People will be allowed to leave home for recreation and exercise outdoors with their household or support bubble, if they are eligible for one, or with one person from outside their household. Care home residents will also be allowed one regular visitor.

The evidence shows that it is safer for people to meet outdoors rather than indoors. And therefore, from 29 March, when most schools start to break up for the Easter holidays, outdoor gatherings (including in private gardens) of either 6 people (the Rule of 6) or 2 households will also be allowed, making it easier for friends and families to meet outside.


Outdoor sports facilities such as tennis and basketball courts, and open-air swimming pools, will also be allowed to reopen, and people will be able to take part in formally organised outdoor sports.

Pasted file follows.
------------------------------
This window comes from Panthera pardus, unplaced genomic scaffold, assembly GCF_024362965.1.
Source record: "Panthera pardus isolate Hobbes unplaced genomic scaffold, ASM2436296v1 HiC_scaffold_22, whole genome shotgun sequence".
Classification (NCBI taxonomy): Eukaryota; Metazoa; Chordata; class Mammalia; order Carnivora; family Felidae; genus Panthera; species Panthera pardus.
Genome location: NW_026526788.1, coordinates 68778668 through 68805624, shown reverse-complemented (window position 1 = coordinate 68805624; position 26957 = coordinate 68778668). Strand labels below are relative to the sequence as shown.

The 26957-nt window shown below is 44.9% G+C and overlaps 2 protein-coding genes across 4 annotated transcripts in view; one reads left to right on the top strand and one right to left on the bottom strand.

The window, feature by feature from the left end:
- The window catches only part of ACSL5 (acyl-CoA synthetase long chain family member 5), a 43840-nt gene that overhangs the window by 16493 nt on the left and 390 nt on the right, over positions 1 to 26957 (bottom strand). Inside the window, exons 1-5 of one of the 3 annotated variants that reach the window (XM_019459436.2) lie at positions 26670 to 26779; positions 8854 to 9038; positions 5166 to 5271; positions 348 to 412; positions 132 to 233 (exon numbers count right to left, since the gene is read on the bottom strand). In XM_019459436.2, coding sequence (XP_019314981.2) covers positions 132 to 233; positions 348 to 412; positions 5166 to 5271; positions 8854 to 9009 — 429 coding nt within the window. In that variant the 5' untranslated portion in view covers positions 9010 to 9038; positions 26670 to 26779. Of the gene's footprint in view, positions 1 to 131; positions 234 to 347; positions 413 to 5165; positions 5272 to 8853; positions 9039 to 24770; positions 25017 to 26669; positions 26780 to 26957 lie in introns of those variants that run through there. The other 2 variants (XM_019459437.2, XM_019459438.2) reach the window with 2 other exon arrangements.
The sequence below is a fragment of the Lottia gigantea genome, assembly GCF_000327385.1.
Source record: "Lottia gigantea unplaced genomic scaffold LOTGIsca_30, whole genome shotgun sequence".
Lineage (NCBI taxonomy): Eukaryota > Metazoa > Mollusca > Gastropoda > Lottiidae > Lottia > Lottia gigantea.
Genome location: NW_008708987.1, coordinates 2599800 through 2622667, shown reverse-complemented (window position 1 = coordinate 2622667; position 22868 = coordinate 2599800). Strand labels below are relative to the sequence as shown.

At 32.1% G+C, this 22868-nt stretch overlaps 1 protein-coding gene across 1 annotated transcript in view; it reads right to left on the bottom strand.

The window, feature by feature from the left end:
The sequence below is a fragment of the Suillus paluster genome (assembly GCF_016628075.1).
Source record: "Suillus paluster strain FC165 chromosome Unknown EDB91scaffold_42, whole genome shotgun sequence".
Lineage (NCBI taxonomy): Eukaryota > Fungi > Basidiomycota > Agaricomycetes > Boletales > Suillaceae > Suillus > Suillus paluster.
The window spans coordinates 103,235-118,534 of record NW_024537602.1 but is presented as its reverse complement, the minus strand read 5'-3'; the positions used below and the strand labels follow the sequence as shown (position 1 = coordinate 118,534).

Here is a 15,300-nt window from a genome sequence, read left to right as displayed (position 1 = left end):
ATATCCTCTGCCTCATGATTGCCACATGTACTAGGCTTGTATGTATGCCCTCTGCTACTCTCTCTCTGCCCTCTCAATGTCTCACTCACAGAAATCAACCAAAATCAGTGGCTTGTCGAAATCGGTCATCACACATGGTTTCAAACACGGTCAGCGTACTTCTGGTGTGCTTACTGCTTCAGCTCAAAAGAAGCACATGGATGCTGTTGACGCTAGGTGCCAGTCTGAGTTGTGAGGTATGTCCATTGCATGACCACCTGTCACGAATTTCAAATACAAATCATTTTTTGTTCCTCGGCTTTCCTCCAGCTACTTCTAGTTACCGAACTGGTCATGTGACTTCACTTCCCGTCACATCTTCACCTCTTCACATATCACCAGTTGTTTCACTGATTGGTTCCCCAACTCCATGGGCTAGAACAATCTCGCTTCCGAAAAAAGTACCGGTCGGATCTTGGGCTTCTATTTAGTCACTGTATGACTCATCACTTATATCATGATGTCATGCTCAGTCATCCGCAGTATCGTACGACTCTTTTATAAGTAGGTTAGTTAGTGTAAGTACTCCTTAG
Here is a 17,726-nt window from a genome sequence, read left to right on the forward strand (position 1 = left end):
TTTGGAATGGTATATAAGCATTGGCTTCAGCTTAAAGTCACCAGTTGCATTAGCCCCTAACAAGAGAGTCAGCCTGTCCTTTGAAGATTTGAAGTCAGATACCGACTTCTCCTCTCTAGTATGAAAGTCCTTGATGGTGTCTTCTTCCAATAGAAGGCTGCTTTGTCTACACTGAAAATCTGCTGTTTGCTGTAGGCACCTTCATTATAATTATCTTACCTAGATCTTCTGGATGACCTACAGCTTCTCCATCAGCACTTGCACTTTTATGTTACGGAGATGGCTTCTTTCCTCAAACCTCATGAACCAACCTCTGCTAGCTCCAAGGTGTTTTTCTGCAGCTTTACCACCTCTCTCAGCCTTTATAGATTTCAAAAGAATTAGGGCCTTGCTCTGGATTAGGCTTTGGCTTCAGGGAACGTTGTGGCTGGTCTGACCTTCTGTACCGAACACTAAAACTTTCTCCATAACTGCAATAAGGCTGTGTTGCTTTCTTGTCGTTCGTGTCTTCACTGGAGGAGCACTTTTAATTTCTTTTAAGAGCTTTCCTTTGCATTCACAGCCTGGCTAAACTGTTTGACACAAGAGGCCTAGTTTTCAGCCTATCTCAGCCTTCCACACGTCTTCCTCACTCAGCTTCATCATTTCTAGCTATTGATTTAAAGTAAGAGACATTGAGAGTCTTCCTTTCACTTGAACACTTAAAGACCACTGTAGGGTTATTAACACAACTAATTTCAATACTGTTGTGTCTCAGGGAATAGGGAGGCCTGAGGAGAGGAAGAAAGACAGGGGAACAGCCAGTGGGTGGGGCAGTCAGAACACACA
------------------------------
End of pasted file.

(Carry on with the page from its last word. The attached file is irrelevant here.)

The ‘stay at home’ rule will end on 29 March, but many restrictions will remain in place. People should continue to work from home where they can and minimise the number of journeys they make where possible, avoiding travel at the busiest times and routes. Travel abroad will continue to be prohibited, other than for a small number of permitted reasons. Holidays abroad will not be allowed, given it will remain important to manage the risk of imported variants and protect the vaccination programme. The government has launched a new taskforce to review global travel which will report on 12 April.

Step 2